An outline of the Bologna festival of archive and restored films, Il Cinema Ritrovato, has been published. Promising “the most memorable eight days of 2008”, the festival takes place in Bologna, Italy, and runs Saturday 28 June to Saturday 5 July.
Bologna always offers a rich mix of films from past decades, both silent and sound, and the great pleasure of attending is being taken from, say, a programe of short films from the 1900s to Cinemascope features of the 1950s, back to 1930s musicals and on to silent features. Its wise eclectism is matched by an eye for the timely and the unusual, and it is deservedly recognised as being among the world’s leading festivals of archive film.
This year there are a number of silent strands, as described on the festival site:
The silent section opens with a series dedicated to films made exactly 100 years ago, curated by Mariann Lewinsky. 1908 will offer a panorama of fascinating themes, national productions, technological attractions (also with sound!), visions of the world and breaking news (from the London Olympic Games to the Messina earthquake) and cultural superproductions like Gli ultimi giorni di Pompei and L’assassinat du Duc de Guise, presented with Camille Saint-Saëns’ original music, during the final evening on Saturday July 5th, dedicated to the avant-gardes.
Emilio Ghione (1872-1930) is the silent star of our 2008 program. The creator of Za la mort and I topi grigi (1918, this year’s morning serial) was a hugely popular actor and director in his day. He was at home in almost every genre, yet he retained an original touch, creating heroes and anti-heroes that were strictly his own with decadent, Gothic elements combining cartoon-like directness and ironic, unexplained elements, as if he was moving through mystical imprints.
Gosfilmofond will have its 60th anniversary at the same time as Russian Cinema celebrates its 100th anniversary. It is thus apt to celebrate the life and work of Lev Kuleshov, one of the fathers of Soviet Cinema and its first great theoretician. Yet his work is little known with the exception of the captivating fun piece The Extraordinary Adventures of Mr. West in the Land of the Bolsheviks (1924) or perhaps By the Law (1926), a harsh adaptation of Jack London. Thus our season will come as a big surprise to many, the testimony of a nuanced, intelligent director inventing a language that reflected everyday life along with the passion and history of the Soviet Union of his time as well as international realities. There are famous titles that most of us know only from books – The Death Ray (1925), The Gay Canary (1929) – and highlights like Gorizont (1932) or The Great Consoler (1933), and even later evidence that Kuleshov (and his actress wife Khokhlova) never lost enthusiasm and creativity.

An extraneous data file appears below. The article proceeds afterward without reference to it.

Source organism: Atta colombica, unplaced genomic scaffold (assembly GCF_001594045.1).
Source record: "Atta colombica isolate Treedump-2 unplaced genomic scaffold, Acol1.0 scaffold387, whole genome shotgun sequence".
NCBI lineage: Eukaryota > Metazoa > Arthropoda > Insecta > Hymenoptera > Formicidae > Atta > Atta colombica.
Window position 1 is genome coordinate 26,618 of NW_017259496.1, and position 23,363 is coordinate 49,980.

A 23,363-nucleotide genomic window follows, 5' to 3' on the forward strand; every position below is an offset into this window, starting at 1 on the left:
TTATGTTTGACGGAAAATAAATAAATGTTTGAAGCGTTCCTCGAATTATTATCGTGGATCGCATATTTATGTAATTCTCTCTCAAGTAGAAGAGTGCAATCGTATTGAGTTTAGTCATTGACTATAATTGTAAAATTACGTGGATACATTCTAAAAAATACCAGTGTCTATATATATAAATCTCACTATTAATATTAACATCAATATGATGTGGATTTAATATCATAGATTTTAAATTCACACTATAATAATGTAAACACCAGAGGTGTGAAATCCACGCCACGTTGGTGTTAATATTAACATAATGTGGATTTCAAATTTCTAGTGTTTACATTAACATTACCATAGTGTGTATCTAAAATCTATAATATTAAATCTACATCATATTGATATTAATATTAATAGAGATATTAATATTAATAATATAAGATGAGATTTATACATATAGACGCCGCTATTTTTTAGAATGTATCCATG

With the section Irresistible forces: Comic Actresses and Suffragettes (1910-1915), Il Cinema Ritrovato will proceed with the exploration of the origin of comic cinema, this year through a feminine eye. Those are the years of the Suffragettes, characterized by women’s fight for their fundamental rights, as witnessed by the collection of actualities and newsreels preserved by the British Film Institute/National Archive. In this context, characters like Rosalie, Cunegonde, Lea, Gigetta and the wild sisters Tilly and Sally have an explosive and freedom-breaking impact.
While last year’s Chapliniana still echoes in our minds, this year we will launch an annual “Chaplin’s filiation” program with a series of films devoted to Monta Bell, Chaplin’s assistant on A Woman of Paris (1924) and a wonderful director in his own right, as our selection – Lady of the Night (1925), Pretty Ladies (1925), Upstage (1926) – proves beyond question. At the crossroad of a Sternberg retrospective, we will dedicate a dossier to The Seagull/Woman of the Sea (1926), one of the most famous “lost films” of all time. The film was shot by Sternberg and produced by Chaplin who did not like it and eventually refused to release it. Its intriguing story will be traced with images and rare documents gathered from many sources.
Other strands include Josef von Sternberg and Marlene Dietrich, Warner films of the 1930s, films based on the work of Giovanni Guareschi (creator of Don Camillo), Cold War films on the atomic bomb, and a Cinemascope selection.
There are full details on the festival, its venues, booking etc., plus details of the Film Restoration Summer School on the site (in Italian and English). But look out also for the Archive section, which has PDFs on all past Il Cinema Ritrovatos, 1986-2007, plus an Excel spreadsheet listing every film title featured at the festival over those years – a really useful resource (just a shame the spreadsheet doesn’t include the name of the archive which supplied each print – for that you will have to cross-check via the individual programmes).
There are mouthwatering reviews of the festival in The Guardian:
and on David Bordwell’s blog: